The Myth of Wasting Food: Does Finishing Your Plate Really Help Starving Children?

Harper Quill

Updated Monday, March 18, 2024 at 1:05 PM CDT

The Myth of Wasting Food: Does Finishing Your Plate Really Help Starving Children?

The Flawed Argument of Finishing Your Plate

Parents often tell their children not to waste food by saying there are starving children in Africa, but this argument doesn't make much sense because getting fat doesn't actually help those in need. It is wasteful to force yourself to eat more food than you need, just as wasteful as throwing it out. If you're concerned about wasting food, you can compost it, as nature never wastes food.

The Origins of the "Eat Everything on Your Plate" Mentality

The idea of "eat everything on your plate" might have originated from the upbringing of previous generations who experienced rationing during wars and the Great Depression, where wasting food was seen as a luxury. However, this concept of finishing your plate has always been baffling to some people. Eating your food has no direct impact on starving children, and this argument has been a subject of debate.

Teaching Moderation and Self-Control

The concept of "eat what you load on your plate" is meant to teach moderation and self-control through experience. By not finishing your food regularly, you are not learning to moderate your portions. The punishment for not moderating your food intake is the feeling of being punished by having to eat everything on your plate. The hope is that by experiencing the consequences of overeating, you will become more moderate in your food choices.

Promoting Moderation through Portion Control

A better approach is to first serve yourself with too little food and then take seconds if needed, promoting moderation. Using your eyes to gauge portion sizes and eating only what you want, rather than overeating and feeling miserable, can lead to healthier eating habits. Making smaller, more frequent meals can also lead to happier and more satisfied children.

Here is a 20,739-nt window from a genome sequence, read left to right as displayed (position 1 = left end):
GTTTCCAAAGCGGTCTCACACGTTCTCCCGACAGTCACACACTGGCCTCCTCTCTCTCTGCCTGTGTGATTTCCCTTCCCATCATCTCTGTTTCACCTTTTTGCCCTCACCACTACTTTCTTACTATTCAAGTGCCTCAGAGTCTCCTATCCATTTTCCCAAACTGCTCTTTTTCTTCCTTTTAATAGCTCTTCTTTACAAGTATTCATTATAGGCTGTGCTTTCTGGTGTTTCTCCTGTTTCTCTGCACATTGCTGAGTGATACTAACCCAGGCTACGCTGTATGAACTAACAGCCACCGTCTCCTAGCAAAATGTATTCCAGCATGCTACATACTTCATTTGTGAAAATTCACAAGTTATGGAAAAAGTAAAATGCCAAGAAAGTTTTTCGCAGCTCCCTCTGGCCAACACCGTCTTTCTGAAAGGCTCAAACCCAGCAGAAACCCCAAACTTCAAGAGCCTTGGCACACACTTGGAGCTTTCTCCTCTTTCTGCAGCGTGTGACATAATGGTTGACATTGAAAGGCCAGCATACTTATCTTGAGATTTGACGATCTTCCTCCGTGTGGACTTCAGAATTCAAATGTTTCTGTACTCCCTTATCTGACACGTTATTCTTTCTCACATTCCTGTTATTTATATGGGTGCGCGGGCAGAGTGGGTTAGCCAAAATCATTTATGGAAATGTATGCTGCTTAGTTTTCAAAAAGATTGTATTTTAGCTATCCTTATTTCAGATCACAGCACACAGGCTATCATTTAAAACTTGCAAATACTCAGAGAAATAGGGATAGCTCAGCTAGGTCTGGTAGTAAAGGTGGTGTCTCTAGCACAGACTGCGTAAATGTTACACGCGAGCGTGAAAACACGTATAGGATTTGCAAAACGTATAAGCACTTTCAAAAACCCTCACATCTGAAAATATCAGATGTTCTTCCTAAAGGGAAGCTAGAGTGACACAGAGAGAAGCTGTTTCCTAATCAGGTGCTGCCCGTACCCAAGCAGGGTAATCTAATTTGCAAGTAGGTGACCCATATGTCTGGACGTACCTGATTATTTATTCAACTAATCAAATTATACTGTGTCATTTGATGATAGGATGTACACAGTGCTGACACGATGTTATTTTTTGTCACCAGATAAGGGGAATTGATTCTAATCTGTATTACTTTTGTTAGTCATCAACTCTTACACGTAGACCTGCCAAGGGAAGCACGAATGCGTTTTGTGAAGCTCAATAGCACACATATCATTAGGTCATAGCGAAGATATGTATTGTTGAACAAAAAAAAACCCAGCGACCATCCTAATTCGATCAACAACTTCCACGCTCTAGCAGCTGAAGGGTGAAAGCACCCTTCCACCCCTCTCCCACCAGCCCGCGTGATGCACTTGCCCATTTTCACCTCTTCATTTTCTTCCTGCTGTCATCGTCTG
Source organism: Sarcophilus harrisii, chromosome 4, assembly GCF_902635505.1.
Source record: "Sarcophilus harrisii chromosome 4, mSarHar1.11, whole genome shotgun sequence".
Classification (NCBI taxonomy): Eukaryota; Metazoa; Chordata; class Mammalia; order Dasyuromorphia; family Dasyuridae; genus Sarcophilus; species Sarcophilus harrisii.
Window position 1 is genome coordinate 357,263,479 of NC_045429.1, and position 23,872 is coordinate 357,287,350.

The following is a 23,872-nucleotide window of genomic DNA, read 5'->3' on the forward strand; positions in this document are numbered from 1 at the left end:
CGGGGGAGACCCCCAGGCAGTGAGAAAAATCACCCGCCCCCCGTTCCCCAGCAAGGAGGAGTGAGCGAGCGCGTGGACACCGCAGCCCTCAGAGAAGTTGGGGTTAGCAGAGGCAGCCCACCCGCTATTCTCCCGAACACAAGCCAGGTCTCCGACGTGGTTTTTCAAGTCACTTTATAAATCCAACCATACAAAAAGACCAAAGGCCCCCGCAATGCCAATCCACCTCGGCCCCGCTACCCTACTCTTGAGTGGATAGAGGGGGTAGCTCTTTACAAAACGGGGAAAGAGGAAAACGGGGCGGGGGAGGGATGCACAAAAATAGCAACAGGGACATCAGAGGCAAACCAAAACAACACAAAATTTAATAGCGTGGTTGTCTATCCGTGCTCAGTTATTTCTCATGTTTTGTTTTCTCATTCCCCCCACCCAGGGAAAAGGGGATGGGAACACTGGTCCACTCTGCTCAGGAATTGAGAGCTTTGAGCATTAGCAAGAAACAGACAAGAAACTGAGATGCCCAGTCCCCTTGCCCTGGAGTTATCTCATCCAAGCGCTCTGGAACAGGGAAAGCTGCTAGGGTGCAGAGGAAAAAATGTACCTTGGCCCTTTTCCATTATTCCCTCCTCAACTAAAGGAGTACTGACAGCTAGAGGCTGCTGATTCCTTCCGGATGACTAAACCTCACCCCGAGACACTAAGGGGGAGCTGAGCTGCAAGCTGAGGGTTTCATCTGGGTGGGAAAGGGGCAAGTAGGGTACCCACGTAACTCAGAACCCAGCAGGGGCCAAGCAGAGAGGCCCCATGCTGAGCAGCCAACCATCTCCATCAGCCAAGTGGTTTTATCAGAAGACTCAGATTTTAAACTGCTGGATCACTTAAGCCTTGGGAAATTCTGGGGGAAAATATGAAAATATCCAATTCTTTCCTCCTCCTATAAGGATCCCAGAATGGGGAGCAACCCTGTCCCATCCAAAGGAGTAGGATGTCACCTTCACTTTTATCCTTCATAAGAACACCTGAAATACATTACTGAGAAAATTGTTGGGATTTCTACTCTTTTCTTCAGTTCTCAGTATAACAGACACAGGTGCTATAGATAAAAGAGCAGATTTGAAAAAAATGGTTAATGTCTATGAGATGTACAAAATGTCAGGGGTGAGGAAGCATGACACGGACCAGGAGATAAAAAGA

Addressing the Real Issue: Food Distribution

Food waste is a problem not because of a lack of supply, but because of difficulties in transporting it to those in need. Excess food is often wasted due to challenges in distributing it to the right places. The focus should be on learning from experience and developing moderation in eating habits, rather than using the flawed argument of finishing your plate to address the issue of food waste.

Rethinking the "Eat Everything on Your Plate" Mentality

The argument of wasting food by not eating it all might be a holdover from previous generations who experienced scarcity. However, it is important to recognize that there is enough food to feed the world, but the problem lies in transporting it to where it's needed. Instead of forcing ourselves to finish our plates, we should focus on teaching moderation, portion control, and finding effective solutions for distributing excess food to those in need.

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